13. Plan a Research Study – Take the time in the summer to outline a research study that you can conduct in the upcoming fall or spring semesters. Read articles in the Journal of College Student Development to familiarize yourself with how studies are structured.

14. Learn How to Use SPSSSPSS (Statistical Package for the Social Sciences) is a powerful software package used to figure out complicated statistical analyses for assessment and research purposes. Learning how to use SPSS will prove to be an invaluable skill for your department. Most universities have existing software licenses so check with your IT department to see if you can get it installed on your computer. You can also download SPSS for free for a 14 day trial.

15. Host a Workshop – Invite colleagues and students from across campus or from other institutions to attend a workshop. Seek feedback ahead of time from staffers and students to see what types of topics they would like presented. You can host the workshop for a morning or afternoon only so you do not have to worry about meal costs.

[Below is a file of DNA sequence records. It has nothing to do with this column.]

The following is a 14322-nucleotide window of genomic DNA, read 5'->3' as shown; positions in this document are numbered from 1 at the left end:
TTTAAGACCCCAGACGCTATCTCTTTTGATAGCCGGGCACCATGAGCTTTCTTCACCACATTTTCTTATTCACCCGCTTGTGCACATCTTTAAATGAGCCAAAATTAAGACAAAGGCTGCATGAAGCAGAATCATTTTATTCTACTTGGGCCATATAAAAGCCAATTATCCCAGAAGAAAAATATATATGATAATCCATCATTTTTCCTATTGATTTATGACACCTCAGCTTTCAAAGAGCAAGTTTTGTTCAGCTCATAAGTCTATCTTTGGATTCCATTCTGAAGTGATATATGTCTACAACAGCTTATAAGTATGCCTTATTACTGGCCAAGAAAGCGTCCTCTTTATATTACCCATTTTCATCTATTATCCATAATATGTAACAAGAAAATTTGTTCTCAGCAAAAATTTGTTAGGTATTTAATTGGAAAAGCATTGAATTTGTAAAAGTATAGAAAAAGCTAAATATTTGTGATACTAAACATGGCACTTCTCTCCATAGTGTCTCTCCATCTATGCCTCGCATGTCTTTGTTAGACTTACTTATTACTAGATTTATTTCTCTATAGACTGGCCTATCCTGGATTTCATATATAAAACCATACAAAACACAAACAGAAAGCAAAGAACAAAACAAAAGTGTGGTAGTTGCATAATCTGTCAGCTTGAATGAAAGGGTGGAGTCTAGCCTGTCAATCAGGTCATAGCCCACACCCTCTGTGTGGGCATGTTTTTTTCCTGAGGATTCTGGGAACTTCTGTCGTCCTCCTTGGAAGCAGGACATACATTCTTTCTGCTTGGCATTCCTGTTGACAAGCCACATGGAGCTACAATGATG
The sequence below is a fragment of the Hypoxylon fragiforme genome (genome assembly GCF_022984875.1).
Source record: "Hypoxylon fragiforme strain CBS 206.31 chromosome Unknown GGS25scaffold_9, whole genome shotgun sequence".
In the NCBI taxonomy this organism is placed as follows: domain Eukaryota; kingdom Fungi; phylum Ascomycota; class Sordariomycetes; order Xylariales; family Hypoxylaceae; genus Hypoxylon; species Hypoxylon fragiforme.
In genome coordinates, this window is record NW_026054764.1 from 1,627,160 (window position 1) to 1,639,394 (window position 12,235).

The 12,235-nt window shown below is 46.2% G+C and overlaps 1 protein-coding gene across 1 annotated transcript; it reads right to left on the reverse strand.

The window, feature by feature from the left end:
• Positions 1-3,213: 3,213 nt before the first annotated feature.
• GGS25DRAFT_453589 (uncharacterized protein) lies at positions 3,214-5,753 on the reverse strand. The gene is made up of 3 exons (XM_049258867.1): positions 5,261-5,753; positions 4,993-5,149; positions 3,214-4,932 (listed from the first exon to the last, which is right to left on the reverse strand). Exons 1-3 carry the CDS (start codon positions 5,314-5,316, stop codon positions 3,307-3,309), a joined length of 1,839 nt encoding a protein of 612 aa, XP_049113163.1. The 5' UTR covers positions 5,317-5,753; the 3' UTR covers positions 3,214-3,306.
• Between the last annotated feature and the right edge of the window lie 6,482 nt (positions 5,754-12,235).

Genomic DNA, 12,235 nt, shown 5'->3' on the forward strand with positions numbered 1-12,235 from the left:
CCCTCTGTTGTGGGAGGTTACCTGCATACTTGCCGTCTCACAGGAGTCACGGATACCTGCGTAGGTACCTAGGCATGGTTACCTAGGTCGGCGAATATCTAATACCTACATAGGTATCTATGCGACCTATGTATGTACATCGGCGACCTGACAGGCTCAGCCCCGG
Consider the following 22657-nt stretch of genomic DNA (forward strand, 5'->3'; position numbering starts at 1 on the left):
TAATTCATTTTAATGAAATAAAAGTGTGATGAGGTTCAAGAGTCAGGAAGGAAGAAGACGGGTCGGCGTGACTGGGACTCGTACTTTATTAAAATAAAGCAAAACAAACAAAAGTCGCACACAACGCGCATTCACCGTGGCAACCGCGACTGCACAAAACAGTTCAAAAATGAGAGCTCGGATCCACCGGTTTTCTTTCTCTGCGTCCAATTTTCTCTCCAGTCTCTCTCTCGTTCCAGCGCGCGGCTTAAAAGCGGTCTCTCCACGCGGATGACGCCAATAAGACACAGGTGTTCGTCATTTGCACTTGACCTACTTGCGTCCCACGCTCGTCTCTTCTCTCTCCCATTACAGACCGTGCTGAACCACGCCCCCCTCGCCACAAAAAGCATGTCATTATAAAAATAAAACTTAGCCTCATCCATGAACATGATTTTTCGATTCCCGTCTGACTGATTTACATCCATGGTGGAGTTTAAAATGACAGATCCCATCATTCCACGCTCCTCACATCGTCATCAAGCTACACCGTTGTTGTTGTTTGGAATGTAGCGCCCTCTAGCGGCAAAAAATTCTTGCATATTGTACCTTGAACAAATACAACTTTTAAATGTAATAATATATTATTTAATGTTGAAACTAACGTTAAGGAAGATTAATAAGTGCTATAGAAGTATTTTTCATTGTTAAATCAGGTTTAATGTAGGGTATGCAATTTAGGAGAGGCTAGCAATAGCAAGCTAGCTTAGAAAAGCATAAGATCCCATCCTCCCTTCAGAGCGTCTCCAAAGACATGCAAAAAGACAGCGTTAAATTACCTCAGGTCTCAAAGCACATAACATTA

16. “Shadow” Another Administrator – If permitted, shadow an administrator in a different department or division to learn about what they do and how it impacts your students. This will expand your understanding of the institution and higher education in general. It also offers an opportunity for you to network and make new connections.